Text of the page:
In Brief

College Athlete Dies of Rare Bacterial Illness Called 'Forgotten Disease'

An image of <em>Fusobacterium necrophorum<em> a type of bacteria that is the most common cause of Lemierre syndrome, a rare infection that's been dubbed a "forgotten disease."
An image of Fusobacterium necrophorum, a type of bacteria that is the most common cause of Lemierre syndrome, a rare infection that's been dubbed a "forgotten disease." (Image credit: CDC/ Dr. Lillian V. Holdeman)

A college student-athlete in Kansas died suddenly from a rare bacterial infection after thinking her symptoms were due to tonsillitis, according to news reports.

The 23-year-old, Samantha Scott, was a top coxswain on the rowing team at Kansas State University, according to a statement from the university. But about two weeks ago, she started to feel unwell.

Initially, it was thought that Scott had tonsillitis, or inflammation of the tonsils, according to local news outlet KDVR. Tonsillitis can cause symptoms such as sore throat, fever and pain when swallowing. But Scott had actually developed an illness called Lemierre syndrome, a condition that's so rare it was referred to as "all-but-forgotten disease" in a 2006 report of a similar case. [27 Oddest Medical Cases]

Lemierre syndrome is a bacterial infection that begins in the throat and causes symptoms such as sore throat and fever, followed by swelling of one of the jugular veins in the neck, according to National Institutes of Health's Genetic and Rare Diseases Information Center (GARD). Later, pus-filled tissue moves from the throat to various organs, including the lungs.

A number of different bacteria can cause Lemierre syndrome, but the most common is Fusobacterium necrophorum, a type of bacteria that can be found in the throat, even among healthy people.

Indeed, the condition often appears in healthy young people, but exactly why it develops is poorly understood. One theory is that certain viruses or other bacterial infections may allow the F. necrophorum bacteria to invade the mucous membrane in the throat, GARD says.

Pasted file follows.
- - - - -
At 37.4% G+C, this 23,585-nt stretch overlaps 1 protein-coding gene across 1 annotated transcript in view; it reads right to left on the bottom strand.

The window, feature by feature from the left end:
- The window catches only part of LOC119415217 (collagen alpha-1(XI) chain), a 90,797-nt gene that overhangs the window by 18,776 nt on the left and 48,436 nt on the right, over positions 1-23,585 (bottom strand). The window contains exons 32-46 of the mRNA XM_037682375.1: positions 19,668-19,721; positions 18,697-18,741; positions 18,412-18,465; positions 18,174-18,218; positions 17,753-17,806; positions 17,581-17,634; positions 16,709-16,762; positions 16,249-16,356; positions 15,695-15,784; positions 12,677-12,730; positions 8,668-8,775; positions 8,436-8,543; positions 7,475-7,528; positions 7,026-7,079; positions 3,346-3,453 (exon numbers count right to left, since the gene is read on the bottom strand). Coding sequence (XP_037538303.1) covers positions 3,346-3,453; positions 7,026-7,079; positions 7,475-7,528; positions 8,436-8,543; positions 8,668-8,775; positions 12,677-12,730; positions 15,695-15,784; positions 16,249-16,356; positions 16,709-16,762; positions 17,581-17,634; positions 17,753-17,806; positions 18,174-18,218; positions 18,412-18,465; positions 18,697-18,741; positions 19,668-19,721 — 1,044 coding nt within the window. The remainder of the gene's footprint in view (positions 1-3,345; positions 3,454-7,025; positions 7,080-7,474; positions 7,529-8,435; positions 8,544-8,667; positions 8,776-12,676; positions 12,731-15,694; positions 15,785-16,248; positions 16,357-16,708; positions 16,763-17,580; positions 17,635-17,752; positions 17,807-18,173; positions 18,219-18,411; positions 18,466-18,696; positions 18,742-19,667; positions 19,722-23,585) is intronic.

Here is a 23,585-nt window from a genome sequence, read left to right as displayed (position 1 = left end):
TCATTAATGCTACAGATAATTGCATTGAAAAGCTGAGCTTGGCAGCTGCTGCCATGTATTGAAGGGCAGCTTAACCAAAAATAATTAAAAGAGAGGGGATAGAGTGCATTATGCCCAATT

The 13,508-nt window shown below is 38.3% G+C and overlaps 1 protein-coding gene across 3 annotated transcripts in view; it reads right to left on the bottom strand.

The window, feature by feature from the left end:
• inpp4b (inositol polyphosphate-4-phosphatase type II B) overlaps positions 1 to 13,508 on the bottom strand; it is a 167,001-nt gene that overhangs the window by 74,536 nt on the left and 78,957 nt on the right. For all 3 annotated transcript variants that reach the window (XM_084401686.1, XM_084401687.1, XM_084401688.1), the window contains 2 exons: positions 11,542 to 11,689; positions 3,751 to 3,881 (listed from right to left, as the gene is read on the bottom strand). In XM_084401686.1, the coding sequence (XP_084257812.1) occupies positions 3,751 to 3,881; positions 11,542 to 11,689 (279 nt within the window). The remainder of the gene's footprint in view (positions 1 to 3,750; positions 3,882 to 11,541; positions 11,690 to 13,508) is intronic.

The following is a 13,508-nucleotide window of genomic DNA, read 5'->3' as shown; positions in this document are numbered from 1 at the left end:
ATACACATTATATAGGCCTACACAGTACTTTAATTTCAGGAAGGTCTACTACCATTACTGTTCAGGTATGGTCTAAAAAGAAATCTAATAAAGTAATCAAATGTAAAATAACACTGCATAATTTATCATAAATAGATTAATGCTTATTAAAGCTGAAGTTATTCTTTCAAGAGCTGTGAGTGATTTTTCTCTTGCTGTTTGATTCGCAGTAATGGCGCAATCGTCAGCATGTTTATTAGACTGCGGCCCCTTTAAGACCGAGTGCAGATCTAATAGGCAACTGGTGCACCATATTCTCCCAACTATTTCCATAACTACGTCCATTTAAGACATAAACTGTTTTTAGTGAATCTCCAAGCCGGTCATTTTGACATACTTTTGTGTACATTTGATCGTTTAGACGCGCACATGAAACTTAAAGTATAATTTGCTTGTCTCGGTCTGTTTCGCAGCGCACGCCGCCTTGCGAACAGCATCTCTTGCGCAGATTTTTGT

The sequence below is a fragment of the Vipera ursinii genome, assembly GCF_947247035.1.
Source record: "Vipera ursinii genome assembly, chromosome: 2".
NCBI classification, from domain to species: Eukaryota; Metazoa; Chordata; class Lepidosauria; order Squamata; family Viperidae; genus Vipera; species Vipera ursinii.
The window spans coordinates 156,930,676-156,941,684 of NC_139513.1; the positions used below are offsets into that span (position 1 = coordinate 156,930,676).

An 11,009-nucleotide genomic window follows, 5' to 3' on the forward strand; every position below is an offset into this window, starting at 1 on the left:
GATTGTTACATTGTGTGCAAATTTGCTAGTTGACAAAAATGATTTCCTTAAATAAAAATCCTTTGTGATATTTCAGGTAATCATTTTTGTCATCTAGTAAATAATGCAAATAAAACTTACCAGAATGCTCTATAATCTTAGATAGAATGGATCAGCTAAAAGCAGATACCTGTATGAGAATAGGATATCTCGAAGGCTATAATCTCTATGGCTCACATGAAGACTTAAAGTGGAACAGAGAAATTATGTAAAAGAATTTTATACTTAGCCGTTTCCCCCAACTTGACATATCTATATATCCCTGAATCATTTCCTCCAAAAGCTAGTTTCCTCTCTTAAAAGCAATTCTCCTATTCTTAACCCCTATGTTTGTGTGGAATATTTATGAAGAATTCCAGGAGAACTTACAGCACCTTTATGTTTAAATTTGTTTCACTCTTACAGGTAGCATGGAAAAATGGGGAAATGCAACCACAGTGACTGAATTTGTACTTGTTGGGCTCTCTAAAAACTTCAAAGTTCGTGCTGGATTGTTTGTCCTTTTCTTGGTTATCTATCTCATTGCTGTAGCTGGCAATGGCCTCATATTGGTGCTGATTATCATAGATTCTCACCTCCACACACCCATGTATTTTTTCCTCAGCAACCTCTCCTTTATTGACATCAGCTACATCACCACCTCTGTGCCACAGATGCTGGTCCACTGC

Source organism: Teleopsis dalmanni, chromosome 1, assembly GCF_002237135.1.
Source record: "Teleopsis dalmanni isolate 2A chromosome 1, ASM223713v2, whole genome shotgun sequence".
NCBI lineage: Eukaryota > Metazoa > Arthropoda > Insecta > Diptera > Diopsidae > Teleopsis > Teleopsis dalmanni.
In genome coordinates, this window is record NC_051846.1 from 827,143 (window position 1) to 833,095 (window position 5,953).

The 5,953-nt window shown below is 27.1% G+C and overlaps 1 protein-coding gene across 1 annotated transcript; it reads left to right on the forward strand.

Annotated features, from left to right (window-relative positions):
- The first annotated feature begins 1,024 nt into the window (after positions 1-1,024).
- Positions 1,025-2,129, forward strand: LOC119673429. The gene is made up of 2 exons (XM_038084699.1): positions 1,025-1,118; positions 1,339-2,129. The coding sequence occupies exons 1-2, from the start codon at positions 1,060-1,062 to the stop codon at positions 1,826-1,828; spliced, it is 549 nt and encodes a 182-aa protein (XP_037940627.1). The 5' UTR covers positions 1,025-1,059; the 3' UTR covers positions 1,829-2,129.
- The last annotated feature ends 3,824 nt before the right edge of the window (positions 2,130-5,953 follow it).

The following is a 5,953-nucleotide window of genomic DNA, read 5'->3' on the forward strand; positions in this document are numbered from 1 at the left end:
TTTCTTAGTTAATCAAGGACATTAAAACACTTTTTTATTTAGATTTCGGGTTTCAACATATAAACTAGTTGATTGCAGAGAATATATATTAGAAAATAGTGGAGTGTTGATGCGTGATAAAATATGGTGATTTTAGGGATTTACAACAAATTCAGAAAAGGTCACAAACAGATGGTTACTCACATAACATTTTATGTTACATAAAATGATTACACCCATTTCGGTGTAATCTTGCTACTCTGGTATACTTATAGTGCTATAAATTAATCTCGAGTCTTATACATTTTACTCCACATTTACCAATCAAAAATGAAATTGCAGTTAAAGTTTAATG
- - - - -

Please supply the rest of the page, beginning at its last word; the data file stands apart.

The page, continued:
The condition can be treated with antibiotics, but quick action is needed, as a delay in diagnosis by four or more days leads to significantly worse outcomes, GARD says. Unfortunately, the diagnosis is often delayed because of the initially innocuous symptoms and lack of awareness of the disease, the 2006 case report said.

Despite being called a "forgotten disease," the syndrome appears to be becoming more common as doctors have tried to rein in their use of antibiotics, according to University of Alabama at Birmingham (UAB). About one in 70,000 young adults develops the condition each year, and about 6 percent die from the disease, UAB said.

Scott passed away on Saturday (Oct. 27).

Scott's family has started a GoFundMe campaign to cover the expenses from the medical bills and funeral costs. The family is also looking to start a scholarship fund on behalf of Scott for the Kansas State University rowing  team, according to the GoFundMe page.

"Sam was known for her positive outlook on life and her contagious smile," her family wrote. "Those who knew her closely are able to talk in depth about her outgoing personality and ability to cheer anyone up."

Originally published on Live Science.

Rachael Rettner

Rachael is a Live Science contributor, and was a former channel editor and senior writer for Live Science between 2010 and 2022. She has a master's degree in journalism from New York University's Science, Health and Environmental Reporting Program. She also holds a B.S. in molecular biology and an M.S. in biology from the University of California, San Diego. Her work has appeared in Scienceline, The Washington Post and Scientific American.